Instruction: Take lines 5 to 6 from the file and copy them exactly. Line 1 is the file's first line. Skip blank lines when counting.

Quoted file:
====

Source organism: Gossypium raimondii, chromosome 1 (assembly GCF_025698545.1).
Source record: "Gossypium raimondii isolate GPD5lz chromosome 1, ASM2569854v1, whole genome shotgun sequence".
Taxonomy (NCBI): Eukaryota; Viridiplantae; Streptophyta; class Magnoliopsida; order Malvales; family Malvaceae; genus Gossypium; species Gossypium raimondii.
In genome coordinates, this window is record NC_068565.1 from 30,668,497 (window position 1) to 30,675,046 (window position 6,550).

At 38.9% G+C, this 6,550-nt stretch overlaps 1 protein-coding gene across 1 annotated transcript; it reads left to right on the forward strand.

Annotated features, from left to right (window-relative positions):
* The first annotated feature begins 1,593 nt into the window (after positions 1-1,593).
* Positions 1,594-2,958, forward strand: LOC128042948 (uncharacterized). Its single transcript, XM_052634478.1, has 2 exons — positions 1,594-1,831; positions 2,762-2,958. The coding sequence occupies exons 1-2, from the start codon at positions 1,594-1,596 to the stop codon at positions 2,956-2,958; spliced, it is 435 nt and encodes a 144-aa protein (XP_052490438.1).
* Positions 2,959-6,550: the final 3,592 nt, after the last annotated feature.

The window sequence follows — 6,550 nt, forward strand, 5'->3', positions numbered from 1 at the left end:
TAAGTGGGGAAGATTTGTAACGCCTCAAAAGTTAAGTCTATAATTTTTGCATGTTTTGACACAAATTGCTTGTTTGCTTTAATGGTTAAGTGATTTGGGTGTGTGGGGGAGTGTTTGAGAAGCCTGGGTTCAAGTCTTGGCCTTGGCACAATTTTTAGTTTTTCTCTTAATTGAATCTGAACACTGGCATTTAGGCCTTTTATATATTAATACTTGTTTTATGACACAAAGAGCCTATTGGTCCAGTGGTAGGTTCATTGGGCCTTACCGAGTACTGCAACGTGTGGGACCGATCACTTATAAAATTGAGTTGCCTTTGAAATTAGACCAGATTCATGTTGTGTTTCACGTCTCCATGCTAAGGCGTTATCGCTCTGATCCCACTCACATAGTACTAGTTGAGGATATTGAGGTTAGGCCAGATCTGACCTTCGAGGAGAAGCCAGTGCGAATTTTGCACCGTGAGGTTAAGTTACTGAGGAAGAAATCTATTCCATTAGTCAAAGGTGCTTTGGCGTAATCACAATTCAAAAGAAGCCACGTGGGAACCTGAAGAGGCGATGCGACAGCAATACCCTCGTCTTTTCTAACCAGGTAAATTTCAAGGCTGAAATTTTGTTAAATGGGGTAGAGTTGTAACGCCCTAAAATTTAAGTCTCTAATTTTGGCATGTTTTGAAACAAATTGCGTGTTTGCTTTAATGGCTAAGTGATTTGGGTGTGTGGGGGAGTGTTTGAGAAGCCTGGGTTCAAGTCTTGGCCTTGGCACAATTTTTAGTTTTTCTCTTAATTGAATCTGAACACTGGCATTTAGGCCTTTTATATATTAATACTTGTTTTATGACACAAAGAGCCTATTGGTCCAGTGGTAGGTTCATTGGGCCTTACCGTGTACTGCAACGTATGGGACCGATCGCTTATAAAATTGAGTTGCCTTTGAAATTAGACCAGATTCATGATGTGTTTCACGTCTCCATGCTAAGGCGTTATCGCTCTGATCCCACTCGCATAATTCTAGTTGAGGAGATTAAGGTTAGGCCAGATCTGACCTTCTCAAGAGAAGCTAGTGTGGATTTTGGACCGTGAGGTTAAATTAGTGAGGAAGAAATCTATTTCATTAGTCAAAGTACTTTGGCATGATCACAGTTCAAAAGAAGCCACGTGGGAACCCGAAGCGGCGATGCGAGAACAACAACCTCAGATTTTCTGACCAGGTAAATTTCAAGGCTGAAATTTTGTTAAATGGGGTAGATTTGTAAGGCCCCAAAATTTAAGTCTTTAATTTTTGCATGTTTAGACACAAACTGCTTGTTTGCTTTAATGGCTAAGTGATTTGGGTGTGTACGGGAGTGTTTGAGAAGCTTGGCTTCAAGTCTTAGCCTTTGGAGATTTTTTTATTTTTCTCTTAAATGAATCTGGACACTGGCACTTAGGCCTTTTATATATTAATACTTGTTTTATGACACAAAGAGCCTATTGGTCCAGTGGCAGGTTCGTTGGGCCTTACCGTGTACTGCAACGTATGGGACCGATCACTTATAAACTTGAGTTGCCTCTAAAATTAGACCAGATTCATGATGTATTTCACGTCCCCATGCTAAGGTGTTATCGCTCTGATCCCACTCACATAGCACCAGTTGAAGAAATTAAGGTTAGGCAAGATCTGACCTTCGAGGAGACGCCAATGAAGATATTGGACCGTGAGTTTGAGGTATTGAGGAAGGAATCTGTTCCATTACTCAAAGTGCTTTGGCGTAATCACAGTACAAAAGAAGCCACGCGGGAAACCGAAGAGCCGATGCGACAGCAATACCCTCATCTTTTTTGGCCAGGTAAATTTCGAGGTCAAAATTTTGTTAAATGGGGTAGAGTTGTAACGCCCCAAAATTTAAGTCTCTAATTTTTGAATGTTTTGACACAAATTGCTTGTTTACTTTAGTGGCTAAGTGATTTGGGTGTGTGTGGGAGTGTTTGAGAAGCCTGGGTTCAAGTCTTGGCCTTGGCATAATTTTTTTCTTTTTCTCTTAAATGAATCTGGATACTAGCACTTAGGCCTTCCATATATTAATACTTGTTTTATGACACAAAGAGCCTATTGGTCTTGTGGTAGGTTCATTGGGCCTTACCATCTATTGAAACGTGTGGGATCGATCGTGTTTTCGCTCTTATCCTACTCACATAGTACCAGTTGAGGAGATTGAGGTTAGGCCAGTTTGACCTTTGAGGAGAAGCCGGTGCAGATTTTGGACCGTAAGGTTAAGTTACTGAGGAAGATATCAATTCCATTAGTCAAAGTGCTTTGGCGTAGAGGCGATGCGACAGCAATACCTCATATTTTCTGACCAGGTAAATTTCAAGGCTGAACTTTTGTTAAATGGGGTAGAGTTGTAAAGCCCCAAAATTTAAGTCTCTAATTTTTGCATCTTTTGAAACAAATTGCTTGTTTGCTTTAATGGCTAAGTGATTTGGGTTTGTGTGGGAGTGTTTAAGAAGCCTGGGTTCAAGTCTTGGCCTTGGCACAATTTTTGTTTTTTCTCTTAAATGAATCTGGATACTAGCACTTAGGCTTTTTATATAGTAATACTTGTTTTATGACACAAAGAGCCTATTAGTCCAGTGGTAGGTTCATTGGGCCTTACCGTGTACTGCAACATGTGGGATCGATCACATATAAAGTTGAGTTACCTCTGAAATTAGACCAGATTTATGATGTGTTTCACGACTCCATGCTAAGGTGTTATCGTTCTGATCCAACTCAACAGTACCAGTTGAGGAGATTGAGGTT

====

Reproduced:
At 38.9% G+C, this 6,550-nt stretch overlaps 1 protein-coding gene across 1 annotated transcript; it reads left to right on the forward strand.

Annotated features, from left to right (window-relative positions):